The Roots Beneath Our Growth

Published February 28, 2023 | 3 min read

This Black History Month, three RBC Capital Markets employees share how their deep family bonds played an integral role in their self-development journeys and made them who they are today.

Nigel Alfred

Associate, Equity Client Strategy & Analytics
RBC Capital Markets, New York

image of Nigel Alfred

“Fail to prepare, prepare to fail” – this was an English proverb that my mother constantly recited to me as a child, and I never fully understood it until I immigrated to the United States from Guyana in 1992.

As I faced this major life transition, I worried how I would adapt to the American culture that was so foreign to me. Unsettled and wary about the future, I embodied my mother’s message. Regardless of what came next, I was determined to do whatever it took to be successful and thrive in a new environment.

image of Nigel Alfred as a young child

Nigel as a young child

When I began my life in New York City, it took some time to adapt, understand casual colloquialisms and speak with others with confidence. People would often judge me for my strong accent, make negative assumptions and refuse to take the time to get to know me. Frustrated and disheartened, I felt out of place in my new home. 

Nevertheless, I kept my head up, and learned to ignore the taunts and hurtful comments. I worked towards developing myself, conquering challenges – social and professional – to the point where I developed a stronger self-confidence and became a better version of myself.

As my mother told me years ago, learning with intention and channeling positivity will allow you to surmount many of your most significant personal challenges. Today, I am proud to be a Heritage Month Co-Chair of the RBC Multicultural Employee Alliance (MEA). I promote diversity and inclusion with employees with multicultural ethnic backgrounds just like mine. I aim to guide employees through the often difficult transitions and cultural moments that I too faced and overcame in my own life. 


Martin Kasujja

Vice President, Business Transformation
RBC Capital Markets, London

image of Martin

My father first came to the UK in the late 1970s to complete his studies in medicine, while my mother remained with my three elder siblings in Kampala, Uganda. The shock of the cold weather when my father arrived is something he mentions often. It was difficult for my father to be away from his family for long periods of time, and for my mother to manage three young kids.

My father persevered with the challenges of settling in the UK at a time where diversity and equality in the workforce were not championed in the way that they are today. Eventually, the rest of my family joined him, and sometime later, I was born in London. Since then, my father has gone on to have a fulfilling career as a doctor of over 40 years and is proud to have influenced my sister to become a nurse.

image of Martin and his father

Martin and his father

Growing up was made easier by my parents and elder siblings being able to guide me and provide me with emotional support, particularly as I experienced situations where I was typically the only Black person (most of my school life) or where I came across challenges because of the colour of my skin. It made me resilient and put me in good stead in my career and life. I am thankful to work in an organization that encourages cultural awareness while promoting inclusion in the workplace.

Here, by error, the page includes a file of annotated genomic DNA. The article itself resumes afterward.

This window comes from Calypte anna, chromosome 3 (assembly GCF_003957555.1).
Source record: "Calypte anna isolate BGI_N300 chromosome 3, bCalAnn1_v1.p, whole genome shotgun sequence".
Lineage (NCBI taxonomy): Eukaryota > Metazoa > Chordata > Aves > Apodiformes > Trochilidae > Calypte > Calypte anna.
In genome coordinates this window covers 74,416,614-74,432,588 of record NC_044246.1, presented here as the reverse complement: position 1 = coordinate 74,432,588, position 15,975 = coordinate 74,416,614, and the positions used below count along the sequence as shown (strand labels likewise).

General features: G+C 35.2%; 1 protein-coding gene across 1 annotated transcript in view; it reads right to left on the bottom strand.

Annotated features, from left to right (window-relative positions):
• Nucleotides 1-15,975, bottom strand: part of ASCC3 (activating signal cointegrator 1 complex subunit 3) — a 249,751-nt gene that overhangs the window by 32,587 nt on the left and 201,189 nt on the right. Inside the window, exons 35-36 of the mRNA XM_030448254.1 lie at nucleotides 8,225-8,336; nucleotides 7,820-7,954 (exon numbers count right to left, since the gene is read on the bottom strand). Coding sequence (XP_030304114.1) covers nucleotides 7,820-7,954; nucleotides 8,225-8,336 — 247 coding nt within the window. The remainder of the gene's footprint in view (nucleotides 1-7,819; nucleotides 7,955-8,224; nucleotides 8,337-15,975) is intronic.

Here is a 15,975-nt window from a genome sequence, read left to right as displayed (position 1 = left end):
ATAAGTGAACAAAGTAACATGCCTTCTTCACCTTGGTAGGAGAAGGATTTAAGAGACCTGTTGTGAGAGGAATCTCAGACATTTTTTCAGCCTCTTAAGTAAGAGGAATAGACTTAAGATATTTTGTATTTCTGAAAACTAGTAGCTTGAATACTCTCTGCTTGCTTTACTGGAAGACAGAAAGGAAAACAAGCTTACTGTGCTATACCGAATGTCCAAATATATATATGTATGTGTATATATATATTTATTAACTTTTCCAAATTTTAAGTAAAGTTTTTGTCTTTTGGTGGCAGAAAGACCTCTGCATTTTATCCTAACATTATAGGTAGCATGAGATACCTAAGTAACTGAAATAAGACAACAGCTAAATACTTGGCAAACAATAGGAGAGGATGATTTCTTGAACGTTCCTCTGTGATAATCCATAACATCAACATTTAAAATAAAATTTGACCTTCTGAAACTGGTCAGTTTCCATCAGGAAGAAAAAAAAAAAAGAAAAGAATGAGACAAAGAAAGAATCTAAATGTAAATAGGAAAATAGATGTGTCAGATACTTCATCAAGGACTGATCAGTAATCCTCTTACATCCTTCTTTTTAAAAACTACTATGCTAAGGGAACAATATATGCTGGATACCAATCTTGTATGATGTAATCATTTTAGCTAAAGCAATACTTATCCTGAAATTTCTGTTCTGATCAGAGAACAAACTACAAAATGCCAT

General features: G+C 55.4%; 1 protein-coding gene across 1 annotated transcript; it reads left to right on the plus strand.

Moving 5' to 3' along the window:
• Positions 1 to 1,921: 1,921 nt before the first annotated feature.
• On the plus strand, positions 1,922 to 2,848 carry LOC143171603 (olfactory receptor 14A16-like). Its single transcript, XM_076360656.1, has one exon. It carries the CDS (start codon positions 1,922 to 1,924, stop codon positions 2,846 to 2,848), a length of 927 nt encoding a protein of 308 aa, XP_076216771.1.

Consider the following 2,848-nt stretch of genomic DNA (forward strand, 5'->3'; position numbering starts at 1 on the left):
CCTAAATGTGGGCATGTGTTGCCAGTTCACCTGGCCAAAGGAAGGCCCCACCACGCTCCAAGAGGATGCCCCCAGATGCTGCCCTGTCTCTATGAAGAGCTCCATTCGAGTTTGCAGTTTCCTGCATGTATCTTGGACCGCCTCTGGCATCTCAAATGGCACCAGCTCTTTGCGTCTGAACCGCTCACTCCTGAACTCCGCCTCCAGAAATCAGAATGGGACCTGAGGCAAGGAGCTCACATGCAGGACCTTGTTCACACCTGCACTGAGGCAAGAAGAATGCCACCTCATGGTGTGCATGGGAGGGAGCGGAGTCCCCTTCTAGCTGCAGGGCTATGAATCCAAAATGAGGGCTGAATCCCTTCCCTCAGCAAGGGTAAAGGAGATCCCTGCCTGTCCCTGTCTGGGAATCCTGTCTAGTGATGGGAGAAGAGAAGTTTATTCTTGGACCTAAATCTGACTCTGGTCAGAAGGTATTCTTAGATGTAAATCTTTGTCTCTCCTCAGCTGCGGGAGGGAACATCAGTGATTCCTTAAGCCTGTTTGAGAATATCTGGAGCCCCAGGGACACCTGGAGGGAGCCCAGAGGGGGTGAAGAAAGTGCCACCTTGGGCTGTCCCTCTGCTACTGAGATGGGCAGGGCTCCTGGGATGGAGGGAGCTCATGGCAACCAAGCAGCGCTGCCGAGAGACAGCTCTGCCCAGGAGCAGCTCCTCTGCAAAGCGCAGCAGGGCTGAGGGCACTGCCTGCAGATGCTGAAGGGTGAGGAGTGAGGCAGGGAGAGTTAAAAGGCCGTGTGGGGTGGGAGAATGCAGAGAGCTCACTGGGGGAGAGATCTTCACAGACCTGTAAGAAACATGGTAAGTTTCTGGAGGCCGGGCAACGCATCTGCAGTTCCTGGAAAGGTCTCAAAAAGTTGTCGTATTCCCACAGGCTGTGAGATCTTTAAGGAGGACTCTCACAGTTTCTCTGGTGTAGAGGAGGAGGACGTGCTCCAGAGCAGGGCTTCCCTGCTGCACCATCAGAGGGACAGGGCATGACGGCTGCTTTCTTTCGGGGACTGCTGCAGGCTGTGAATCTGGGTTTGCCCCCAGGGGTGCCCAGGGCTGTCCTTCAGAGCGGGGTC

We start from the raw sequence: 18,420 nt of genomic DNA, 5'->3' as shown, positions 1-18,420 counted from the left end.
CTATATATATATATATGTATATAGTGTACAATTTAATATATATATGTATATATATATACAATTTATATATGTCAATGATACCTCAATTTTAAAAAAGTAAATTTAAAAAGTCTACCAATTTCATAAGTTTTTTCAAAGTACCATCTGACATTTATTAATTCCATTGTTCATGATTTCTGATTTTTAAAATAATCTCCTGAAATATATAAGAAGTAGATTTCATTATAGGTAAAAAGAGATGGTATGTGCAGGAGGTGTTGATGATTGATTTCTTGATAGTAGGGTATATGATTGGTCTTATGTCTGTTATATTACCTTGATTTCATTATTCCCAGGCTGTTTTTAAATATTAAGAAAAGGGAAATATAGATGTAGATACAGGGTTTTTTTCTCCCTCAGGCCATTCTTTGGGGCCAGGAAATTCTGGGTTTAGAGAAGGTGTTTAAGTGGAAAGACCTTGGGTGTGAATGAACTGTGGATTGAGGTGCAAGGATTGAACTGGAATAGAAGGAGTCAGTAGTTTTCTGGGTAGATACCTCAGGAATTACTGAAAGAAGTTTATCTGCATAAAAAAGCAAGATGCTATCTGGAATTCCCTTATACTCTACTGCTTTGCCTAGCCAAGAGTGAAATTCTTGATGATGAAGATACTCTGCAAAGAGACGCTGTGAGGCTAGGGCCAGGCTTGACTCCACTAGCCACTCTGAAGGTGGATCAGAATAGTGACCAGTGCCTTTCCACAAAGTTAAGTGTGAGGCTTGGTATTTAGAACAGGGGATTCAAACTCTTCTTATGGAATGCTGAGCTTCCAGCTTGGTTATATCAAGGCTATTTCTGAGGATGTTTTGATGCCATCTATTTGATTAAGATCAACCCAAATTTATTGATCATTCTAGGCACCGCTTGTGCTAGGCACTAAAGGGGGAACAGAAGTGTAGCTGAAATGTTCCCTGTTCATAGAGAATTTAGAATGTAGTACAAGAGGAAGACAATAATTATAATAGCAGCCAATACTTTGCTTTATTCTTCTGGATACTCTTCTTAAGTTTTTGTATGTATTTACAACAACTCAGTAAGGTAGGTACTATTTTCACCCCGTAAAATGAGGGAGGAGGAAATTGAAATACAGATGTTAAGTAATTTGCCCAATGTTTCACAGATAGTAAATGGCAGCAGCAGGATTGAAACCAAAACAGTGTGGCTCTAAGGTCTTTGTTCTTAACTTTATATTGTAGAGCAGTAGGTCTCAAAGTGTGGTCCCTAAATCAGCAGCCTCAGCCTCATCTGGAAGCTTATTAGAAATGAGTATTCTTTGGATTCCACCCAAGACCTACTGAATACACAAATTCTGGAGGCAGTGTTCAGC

Adefunke (Funke) Bishi

Associate Director, Data & Business Analysis, Quantitative and Technology Services
RBC Capital Markets, Halifax

image of Adefunke (Funke) Bishi

I was fortunate to start my career journey with the guidance of my late dad who was a senior executive in the financial services industry in Nigeria. He was my first mentor and taught me the ins and outs of finance.

My dad saw my passion for finance and encouraged me to pursue a bachelor’s degree in accounting, motivated me to acquire an MBA and obtain a certificate in IT governance. He taught me values of integrity, hard work, perseverance, resilience, and accountability, which have stayed with me throughout my career and personal life.

image of Funke with her family settled in Canada

Funke with her family settled in Canada

His mentorship inspired me to chase my dreams, and today I work for the QTS Data Content and Modelling team, contributing to RBC Capital Markets’ data deliverables supporting multiple regulatory projects. I am grateful for my experiences at RBC, where diversity and inclusion are valued, and employees are prioritized for growth and development.

My upbringing has taught me to give back and support others in their professional pursuits. I am a proud member of the EDM Council’s Women Data Professionals group, where I support the professional development of women in the field of data. I’m also a cabinet member of the Atlantic Black Action Committee (ABAC), which aims to support Black employees in Atlantic Canada and raise RBC’s profile among the Black community in that region.

My dad's mentorship has shaped me into the person I am today. I am proud of my heritage and journey, and I look forward to continuing to support others with their journeys, and learning from their perspectives.

Learn more about our commitment to Diversity & Inclusion.

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